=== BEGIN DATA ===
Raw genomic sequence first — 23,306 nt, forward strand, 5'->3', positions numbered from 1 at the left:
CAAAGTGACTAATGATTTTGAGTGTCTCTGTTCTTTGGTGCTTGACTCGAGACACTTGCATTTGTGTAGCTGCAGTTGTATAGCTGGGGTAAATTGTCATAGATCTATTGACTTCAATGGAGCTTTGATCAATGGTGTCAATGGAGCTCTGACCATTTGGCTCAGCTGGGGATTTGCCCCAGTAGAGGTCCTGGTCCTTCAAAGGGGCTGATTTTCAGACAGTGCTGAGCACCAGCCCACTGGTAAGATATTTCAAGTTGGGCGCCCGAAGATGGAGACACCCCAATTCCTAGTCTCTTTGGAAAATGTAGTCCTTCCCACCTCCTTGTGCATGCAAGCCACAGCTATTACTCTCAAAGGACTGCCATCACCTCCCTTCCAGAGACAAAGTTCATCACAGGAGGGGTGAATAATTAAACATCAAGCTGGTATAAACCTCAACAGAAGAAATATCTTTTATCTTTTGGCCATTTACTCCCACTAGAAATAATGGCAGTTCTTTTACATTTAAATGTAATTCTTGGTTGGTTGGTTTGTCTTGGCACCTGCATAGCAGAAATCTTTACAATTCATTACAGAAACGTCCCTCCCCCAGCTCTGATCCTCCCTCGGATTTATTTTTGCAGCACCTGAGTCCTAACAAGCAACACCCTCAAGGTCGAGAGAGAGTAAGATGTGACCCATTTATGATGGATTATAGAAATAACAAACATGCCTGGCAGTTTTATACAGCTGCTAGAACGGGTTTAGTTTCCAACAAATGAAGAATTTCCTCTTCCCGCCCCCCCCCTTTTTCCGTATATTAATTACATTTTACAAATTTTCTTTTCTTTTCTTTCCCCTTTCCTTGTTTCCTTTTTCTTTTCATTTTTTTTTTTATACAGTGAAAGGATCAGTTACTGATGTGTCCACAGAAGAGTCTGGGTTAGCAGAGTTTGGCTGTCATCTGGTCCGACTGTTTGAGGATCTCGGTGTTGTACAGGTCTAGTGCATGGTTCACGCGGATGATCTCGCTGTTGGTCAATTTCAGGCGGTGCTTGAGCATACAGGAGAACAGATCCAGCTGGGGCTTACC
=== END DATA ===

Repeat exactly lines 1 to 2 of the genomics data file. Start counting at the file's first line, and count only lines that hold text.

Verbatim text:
Raw genomic sequence first — 23,306 nt, forward strand, 5'->3', positions numbered from 1 at the left:
CAAAGTGACTAATGATTTTGAGTGTCTCTGTTCTTTGGTGCTTGACTCGAGACACTTGCATTTGTGTAGCTGCAGTTGTATAGCTGGGGTAAATTGTCATAGATCTATTGACTTCAATGGAGCTTTGATCAATGGTGTCAATGGAGCTCTGACCATTTGGCTCAGCTGGGGATTTGCCCCAGTAGAGGTCCTGGTCCTTCAAAGGGGCTGATTTTCAGACAGTGCTGAGCACCAGCCCACTGGTAAGATATTTCAAGTTGGGCGCCCGAAGATGGAGACACCCCAATTCCTAGTCTCTTTGGAAAATGTAGTCCTTCCCACCTCCTTGTGCATGCAAGCCACAGCTATTACTCTCAAAGGACTGCCATCACCTCCCTTCCAGAGACAAAGTTCATCACAGGAGGGGTGAATAATTAAACATCAAGCTGGTATAAACCTCAACAGAAGAAATATCTTTTATCTTTTGGCCATTTACTCCCACTAGAAATAATGGCAGTTCTTTTACATTTAAATGTAATTCTTGGTTGGTTGGTTTGTCTTGGCACCTGCATAGCAGAAATCTTTACAATTCATTACAGAAACGTCCCTCCCCCAGCTCTGATCCTCCCTCGGATTTATTTTTGCAGCACCTGAGTCCTAACAAGCAACACCCTCAAGGTCGAGAGAGAGTAAGATGTGACCCATTTATGATGGATTATAGAAATAACAAACATGCCTGGCAGTTTTATACAGCTGCTAGAACGGGTTTAGTTTCCAACAAATGAAGAATTTCCTCTTCCCGCCCCCCCCCTTTTTCCGTATATTAATTACATTTTACAAATTTTCTTTTCTTTTCTTTCCCCTTTCCTTGTTTCCTTTTTCTTTTCATTTTTTTTTTTATACAGTGAAAGGATCAGTTACTGATGTGTCCACAGAAGAGTCTGGGTTAGCAGAGTTTGGCTGTCATCTGGTCCGACTGTTTGAGGATCTCGGTGTTGTACAGGTCTAGTGCATGGTTCACGCGGATGATCTCGCTGTTGGTCAATTTCAGGCGGTGCTTGAGCATACAGGAGAACAGATCCAGCTGGGGCTTACC